Directory Sync isn’t everybody’s cup of tea, but if you are working with Office 365, it’s quite important. Before I explain what’s new about Azure AD Sync – let’s take a moment to quickly recap on what Directory Sync does, what your current options are and why Azure AD Sync is especially interesting.


If you plan on keeping Office 365 connected to your on-premises Active Directory, then you need something sitting in the middle to keep accounts in sync with Azure Active Directory, the cloud service used for identity management in Office 365. Azure AD isn’t like your normal on-premises AD as it’s a multi-tenant service run by Microsoft that requires software in the middle to create copies of your on-premises AD accounts in the cloud.


Typically the tool you will use to keep things in sync is the Windows Azure Active Directory Sync Tool, or DirSync to it’s friends. This is monitors changes in the local AD then connects via a web service to Office 365 and the Azure AD to update copies of accounts. Select changes are written back from the Azure AD to the local Active Directory in Hybrid environments, but for the best part it’s a one-way relationship and the actual user accounts syncronized to Office 365 and Azure AD become read-only in the cloud.


DirSync is a effectively software appliance installed on Windows, but under the hood it runs Microsoft’s premier identity management product, Forefront Identity Manager. This must be left mostly as is, apart from a few select changes to filter what is syncronized. It works well in single-forest environments and it’s the go-to choice for most environments, even some multi-forest environments.


If you have a more complicated environment, things can become a little more tricky. There are a range of options for multi-forest environments, ranging from using DirSync in one of the forests and migrating mailboxes in other forests to that forest as a “bridge”, or using the full-fat fully-licenced Forefront Identity Manager with the Azure AD Connector to syncronize multiple forests.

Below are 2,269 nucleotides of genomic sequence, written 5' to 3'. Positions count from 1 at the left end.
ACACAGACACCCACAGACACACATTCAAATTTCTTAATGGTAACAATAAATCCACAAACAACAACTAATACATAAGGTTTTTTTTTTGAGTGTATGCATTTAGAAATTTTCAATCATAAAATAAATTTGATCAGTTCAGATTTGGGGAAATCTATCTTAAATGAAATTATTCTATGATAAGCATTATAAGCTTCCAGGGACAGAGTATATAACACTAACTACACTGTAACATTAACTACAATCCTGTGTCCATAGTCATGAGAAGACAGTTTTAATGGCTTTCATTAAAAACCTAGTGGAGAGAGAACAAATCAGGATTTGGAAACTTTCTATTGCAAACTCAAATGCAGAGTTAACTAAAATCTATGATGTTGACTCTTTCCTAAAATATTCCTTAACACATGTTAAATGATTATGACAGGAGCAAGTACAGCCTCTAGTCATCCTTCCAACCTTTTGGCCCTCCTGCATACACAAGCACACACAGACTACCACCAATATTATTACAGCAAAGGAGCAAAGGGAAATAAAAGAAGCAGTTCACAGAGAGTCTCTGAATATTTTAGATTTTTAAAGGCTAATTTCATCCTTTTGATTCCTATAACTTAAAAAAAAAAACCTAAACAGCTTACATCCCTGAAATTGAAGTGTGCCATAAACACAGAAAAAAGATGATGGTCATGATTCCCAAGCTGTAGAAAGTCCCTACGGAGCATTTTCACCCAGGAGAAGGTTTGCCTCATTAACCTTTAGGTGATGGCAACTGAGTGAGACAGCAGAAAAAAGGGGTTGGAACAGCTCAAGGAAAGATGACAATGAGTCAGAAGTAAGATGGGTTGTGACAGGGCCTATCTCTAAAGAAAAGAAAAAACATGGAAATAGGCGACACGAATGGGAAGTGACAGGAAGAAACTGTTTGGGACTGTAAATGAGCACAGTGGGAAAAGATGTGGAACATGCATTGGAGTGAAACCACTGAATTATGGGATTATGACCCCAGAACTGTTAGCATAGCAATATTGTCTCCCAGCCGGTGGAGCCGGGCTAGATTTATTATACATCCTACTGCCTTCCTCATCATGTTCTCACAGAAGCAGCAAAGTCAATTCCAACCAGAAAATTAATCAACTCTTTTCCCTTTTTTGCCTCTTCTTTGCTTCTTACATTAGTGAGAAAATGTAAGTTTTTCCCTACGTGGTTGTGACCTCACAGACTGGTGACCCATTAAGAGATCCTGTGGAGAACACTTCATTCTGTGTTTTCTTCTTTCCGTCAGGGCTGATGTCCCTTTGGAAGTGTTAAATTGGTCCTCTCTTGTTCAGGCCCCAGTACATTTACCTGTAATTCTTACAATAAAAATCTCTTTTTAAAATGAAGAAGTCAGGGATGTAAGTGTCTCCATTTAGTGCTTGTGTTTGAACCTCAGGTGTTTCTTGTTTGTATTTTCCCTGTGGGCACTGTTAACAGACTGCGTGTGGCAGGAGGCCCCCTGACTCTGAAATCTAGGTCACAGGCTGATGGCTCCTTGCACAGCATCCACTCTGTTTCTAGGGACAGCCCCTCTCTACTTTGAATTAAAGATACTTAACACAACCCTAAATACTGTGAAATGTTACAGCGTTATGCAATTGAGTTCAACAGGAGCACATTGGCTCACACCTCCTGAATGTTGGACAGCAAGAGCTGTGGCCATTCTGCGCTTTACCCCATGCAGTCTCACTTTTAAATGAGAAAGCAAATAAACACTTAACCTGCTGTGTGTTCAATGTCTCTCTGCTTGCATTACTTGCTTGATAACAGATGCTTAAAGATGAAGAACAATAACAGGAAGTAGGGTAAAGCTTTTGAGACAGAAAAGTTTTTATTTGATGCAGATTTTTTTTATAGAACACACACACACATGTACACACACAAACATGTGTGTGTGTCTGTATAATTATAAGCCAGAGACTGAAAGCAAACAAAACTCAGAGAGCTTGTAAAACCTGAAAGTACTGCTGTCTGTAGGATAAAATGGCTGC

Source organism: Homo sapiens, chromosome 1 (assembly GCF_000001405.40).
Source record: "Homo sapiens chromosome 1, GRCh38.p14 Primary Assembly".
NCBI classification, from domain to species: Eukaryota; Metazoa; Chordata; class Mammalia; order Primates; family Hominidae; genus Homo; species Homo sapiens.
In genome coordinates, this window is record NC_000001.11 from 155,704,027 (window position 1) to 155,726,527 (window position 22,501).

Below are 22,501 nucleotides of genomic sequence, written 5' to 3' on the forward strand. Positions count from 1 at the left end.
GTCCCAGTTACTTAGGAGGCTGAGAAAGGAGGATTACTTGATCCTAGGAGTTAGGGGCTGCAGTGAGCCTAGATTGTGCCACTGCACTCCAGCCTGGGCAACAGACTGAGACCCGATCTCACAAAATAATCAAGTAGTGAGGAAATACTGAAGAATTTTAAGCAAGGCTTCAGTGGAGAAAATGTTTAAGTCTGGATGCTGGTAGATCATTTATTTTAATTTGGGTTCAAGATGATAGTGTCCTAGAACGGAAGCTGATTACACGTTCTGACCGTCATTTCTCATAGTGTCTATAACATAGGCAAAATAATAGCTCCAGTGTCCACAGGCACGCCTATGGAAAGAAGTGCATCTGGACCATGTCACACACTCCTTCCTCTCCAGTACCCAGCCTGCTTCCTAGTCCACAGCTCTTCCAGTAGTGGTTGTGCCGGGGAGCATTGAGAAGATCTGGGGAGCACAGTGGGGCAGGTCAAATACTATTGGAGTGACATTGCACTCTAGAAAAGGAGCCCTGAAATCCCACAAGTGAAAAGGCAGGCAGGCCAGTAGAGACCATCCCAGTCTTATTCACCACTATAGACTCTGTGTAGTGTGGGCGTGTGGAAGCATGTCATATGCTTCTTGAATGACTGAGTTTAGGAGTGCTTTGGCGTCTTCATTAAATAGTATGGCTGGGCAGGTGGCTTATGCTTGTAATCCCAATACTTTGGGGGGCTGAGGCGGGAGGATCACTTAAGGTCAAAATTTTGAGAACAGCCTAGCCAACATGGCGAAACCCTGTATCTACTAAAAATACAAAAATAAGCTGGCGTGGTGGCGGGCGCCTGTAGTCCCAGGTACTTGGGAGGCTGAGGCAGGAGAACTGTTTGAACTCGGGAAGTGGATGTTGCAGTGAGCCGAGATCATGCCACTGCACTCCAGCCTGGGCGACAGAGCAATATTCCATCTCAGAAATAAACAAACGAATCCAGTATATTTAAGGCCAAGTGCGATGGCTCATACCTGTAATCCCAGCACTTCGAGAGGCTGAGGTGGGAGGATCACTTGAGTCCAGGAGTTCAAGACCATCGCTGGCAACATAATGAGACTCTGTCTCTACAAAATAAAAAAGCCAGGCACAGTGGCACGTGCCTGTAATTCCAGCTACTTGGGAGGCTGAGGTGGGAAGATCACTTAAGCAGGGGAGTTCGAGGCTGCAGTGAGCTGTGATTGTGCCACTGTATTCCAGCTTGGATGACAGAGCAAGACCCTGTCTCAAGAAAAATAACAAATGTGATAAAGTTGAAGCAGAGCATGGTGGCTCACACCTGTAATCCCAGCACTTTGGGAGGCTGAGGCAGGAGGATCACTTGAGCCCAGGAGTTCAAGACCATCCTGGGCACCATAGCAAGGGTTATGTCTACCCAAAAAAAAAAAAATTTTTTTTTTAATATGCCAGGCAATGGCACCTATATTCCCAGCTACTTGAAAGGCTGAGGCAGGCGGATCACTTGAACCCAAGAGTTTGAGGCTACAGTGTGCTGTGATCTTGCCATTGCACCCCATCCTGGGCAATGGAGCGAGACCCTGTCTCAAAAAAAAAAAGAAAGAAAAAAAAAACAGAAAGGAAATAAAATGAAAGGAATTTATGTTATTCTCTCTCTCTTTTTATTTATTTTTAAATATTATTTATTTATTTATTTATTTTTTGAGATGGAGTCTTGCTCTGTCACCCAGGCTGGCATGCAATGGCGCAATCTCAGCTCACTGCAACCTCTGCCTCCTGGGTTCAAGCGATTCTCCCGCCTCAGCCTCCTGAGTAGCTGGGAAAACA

Whichever option you choose it can be complicated and usually my job is to help smooth over many of the creases that make migrations like this difficult. Right now though, there’s no perfect solution that makes complicated multi-forest scenarios a little bit easier, and the introduction of Multi-Forest Hybrid support in Exchange 2013 Service Pack One means that multi-forest migrations direct to a single Office 365 tenant are easier from an Exchange perspective, but need great directory sync to make it all work.


This is where Azure AD Sync comes in. The Azure AD Sync preview provides the next generation of directory synchronisation for multi forest environments and makes setup and configuration much, much easier, and more importantly – easy to support and keep up to date. At the moment, in preview, Azure AD Sync doesn’t yet do Hybrid scenarios – though I would expect that will come before it’s release – but does cover off many of the scenarios for multi-forest, such as resource forests, multiple Exchange organizations and the intracacies that can cause issues such as allowing a suitable immutableID to be chosen for scenarios where cross-forest moves exist.


Right now don’t implement the preview into any production environment – but if you are thinking about a multi-forest Office 365 migration later this year then it’s worth being aware of the preview and what it can and can’t do. Personally, I wouldn’t wait for the preview to turn into a production release before deploying as you won’t know when that could be or potential problems with the initial release. However, if you are planning for a long-term multi-forest Hybrid implementation then the potential to upgrade from FIM or a custom solution should be an end goal.

AADSync Technical Overview


Published: 4/22/2014 17:40